Patrick Sullivan is the chief of staff at Private Advisor Group. In this role, he supports the CEO in forming and communicating strategy and ensures staff is best supported to deliver on firm objectives. 

Russ Alan Prince: What strategies and initiatives can financial firms implement to effectively recruit and attract young talent, especially in an industry traditionally focused on experience?

Patrick Sullivan: While experience is valuable, leading firms are recognizing the importance of fostering a new generation of talent equipped for the challenges of tomorrow. This goes beyond simply hiring young people; it's about embracing a culture that values continuous learning, fresh perspectives, and the opportunity to make a meaningful difference.

Young talent today expects more from a job than just compensation. Even in beginner roles, the best talent in the industry searches for fulfillment from their work and for opportunities to grow from the outset. Firms that are successful at both drawing in and keeping talent make clear how each team member’s contributions have an impact, whether it’s to the client’s or the firm’s success. Discussing future career paths, without overpromising, during the hiring process can also help attract talent and align expectations.

At Private Advisor Group, we place high value on technical proficiency, interpersonal skills and a forward-thinking mentality. We understand that young talent isn't just a box to check, they're an investment in the future. We’re highly transparent about this and set high expectations for all roles. By striking a balance between company goals and individual aspirations, we foster a dynamic environment where both seasoned team members and new hires can flourish.

Prince: How can mentorship programs be structured to maximize the benefits for both seasoned advisors and next-generation advisors, fostering a collaborative learning environment?

Sullivan: Since mentorship programs are a two-way street, Private Advisor Group encourages our advisor community to implement the following steps to ensure success:

• Integrate next-gen advisors into client meetings and strategy discussions: Bring younger advisors into client and team meetings, and solicit feedback on firm initiatives. It creates invaluable learning experiences and exposure. This has added benefit of opening the door for seamless leadership transitions or successions.     

• Specialization and depth: Encourage next-gen advisors to specialize in a specific area, allowing them to have deep knowledge and confidence in that area. This is not only a great way to build their expertise but also empowers them to take ownership of client interactions, gradually expanding their scope and responsibilities.

• Structured progression: Approach mentorship as a journey, setting uprising stars for long-term success throughout their career. Even if they don't always work directly with their mentor, maintaining regular communication, being a resource, and offering guidance can help shape their career trajectory.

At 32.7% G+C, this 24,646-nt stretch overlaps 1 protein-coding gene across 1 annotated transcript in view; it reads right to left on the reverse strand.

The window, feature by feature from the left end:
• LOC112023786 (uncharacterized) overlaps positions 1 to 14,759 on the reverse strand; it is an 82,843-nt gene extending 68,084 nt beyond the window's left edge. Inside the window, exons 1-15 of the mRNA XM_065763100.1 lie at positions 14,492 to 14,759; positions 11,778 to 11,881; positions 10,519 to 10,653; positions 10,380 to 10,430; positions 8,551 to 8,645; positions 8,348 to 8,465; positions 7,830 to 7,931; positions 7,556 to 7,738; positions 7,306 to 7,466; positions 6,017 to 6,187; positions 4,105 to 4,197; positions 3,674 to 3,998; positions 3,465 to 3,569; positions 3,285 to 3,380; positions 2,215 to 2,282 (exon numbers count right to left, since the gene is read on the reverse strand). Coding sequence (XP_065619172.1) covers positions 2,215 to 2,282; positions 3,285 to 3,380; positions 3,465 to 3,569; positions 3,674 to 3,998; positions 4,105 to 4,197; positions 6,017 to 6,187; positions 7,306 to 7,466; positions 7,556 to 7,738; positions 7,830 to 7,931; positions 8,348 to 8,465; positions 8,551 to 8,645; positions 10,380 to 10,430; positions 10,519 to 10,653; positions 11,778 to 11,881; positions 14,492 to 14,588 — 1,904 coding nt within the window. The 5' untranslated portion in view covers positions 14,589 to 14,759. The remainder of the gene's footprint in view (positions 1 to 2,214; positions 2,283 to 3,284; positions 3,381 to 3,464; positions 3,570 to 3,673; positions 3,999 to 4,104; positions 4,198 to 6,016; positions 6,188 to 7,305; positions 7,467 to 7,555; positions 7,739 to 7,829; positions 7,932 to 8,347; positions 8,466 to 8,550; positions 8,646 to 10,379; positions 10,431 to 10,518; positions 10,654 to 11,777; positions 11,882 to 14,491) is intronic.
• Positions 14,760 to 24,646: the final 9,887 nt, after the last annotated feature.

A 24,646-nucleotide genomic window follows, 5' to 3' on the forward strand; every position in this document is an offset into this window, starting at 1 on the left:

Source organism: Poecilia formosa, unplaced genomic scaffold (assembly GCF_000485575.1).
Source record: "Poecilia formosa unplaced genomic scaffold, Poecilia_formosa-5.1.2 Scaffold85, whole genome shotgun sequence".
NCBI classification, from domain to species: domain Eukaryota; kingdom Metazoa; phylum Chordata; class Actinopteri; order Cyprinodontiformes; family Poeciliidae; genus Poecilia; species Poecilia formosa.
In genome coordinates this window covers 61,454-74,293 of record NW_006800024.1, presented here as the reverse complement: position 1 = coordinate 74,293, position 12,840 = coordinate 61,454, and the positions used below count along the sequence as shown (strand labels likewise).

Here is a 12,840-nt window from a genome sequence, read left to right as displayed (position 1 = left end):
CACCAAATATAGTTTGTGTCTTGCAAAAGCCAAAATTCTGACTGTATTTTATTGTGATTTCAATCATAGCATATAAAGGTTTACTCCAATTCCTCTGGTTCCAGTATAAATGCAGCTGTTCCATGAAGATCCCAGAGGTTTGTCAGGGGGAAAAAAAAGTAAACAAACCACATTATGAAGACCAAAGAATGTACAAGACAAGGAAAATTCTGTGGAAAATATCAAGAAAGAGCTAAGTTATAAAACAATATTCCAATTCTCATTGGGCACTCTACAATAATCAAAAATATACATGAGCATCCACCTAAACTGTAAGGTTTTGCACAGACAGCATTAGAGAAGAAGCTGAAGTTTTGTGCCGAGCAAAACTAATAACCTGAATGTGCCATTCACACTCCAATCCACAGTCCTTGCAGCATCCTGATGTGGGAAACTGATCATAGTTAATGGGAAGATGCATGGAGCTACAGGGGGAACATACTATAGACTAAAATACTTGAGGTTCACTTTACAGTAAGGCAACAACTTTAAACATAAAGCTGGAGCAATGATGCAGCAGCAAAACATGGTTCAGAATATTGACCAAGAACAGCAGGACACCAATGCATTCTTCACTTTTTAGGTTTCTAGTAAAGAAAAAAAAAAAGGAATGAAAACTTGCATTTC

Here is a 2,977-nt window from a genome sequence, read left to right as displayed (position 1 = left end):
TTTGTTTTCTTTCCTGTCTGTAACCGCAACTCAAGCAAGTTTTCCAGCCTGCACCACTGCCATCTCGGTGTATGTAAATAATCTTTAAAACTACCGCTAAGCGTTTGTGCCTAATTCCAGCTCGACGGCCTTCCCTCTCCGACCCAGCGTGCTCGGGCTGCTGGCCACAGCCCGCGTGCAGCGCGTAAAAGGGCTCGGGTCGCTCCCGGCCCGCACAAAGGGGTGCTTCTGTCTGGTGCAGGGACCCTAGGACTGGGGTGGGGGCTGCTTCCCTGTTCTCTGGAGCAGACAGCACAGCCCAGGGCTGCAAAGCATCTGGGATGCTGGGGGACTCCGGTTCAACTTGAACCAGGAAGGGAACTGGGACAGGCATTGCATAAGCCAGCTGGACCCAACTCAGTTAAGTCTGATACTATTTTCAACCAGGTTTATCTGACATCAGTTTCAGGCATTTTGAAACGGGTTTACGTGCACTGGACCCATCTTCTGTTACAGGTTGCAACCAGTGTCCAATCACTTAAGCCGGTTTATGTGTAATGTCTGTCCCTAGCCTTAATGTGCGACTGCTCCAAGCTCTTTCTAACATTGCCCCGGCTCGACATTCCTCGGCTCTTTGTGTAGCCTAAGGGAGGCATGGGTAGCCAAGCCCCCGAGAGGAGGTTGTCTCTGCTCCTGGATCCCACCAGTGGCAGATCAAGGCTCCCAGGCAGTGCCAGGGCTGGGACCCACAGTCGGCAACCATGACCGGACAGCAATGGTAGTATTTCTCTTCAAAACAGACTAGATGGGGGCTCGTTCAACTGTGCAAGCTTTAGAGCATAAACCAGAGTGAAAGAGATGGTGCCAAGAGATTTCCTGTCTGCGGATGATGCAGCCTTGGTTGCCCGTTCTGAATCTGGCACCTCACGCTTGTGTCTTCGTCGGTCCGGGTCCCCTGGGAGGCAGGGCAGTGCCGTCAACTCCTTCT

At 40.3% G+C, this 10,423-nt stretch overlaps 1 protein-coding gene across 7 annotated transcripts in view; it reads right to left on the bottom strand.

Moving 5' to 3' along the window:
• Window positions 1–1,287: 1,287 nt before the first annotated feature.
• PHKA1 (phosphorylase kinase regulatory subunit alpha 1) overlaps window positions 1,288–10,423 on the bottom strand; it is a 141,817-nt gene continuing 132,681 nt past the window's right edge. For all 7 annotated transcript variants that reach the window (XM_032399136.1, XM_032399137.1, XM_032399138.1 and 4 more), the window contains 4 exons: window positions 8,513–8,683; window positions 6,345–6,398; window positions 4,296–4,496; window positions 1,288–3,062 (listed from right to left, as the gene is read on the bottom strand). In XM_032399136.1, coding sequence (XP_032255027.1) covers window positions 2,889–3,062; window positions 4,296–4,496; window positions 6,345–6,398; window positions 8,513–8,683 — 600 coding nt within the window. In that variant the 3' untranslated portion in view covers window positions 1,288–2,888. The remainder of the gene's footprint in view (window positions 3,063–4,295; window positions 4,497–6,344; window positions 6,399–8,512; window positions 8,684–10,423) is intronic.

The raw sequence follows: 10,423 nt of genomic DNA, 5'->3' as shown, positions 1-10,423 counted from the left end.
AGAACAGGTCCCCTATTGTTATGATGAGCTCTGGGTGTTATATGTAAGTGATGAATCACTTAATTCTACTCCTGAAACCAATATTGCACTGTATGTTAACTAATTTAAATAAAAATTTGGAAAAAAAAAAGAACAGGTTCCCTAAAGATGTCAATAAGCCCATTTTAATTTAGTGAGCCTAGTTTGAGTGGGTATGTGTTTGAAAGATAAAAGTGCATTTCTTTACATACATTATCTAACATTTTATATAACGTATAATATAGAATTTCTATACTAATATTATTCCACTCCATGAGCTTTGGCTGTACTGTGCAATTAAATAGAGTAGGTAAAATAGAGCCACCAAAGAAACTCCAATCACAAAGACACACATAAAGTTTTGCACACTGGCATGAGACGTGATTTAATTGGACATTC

Constant communication and guidance: Ensure ongoing communication between mentors and mentees, discussing pre-and-post meeting strategies, sharing insights on client relationships, and providing continuous guidance. This helps maintain a dynamic mentorship dynamic and fosters a supportive learning environment.

Prince: What practical steps can next-generation advisors employ to overcome age bias and build trust and credibility with clients and colleagues?

Sullivan: It is crucial to leverage your age as an advantage, particularly when you find yourself as the youngest individual in the room—a perspective I've gained from firsthand experience within the next-gen segment.

Being a younger advisor can be of unique value to clients, as you are able to commit to supporting them in the long run. With the high concentration of advisors approaching retirement age, having 30 years of runway left in your career is a compelling story for clients. Having a young advisor on staff too not only showcases the firm's multi-generational approach but also emphasizes continuity and stability in client relationships, instilling confidence, and trust among clients.

Prince: In light of the evolving communication landscape, what innovative communication and technology strategies are successful advisors using?

Sullivan: Effective communication is a cornerstone of any high functioning business. This extends not only to client interactions but also internal collaboration among advisor teams. In today’s technology marketplace, there’s often so many options that there is more than one right answer for what solves your needs. Rather than overly analyzing options, successful advisors embrace trying what’s available themselves and don’t shy away from pivoting from one technology solution to another.

The post-Covid era has underscored the value of digital connectivity in all industries and has changed both clients’ and employees’ openness to connecting digitally. Advisors have embraced technology-driven solutions, from virtual team meetings, all to way to becoming a 100% virtual practice. Advisors also connect with each other digitally now more than ever. Peer groups don’t need to be local to a geography, and connecting our advisors digitally is an area Private Advisor Group is investing in.

Ultimately, as the communication landscape continues to evolve, the ability to adapt to and incorporate new technologies is becoming increasingly vital for maintaining competitive advantage. Advisors who effectively integrate these tools into their practices not only enhance client communication and service but also position themselves at the forefront of the industry’s digital transformation.

Russ Alan Prince is a strategist for family offices and the ultra-wealthy. He has co-authored 70 books in the field, including Making Smart Decisions: How Ultra-Wealthy Families Get Superior Wealth Planning Results.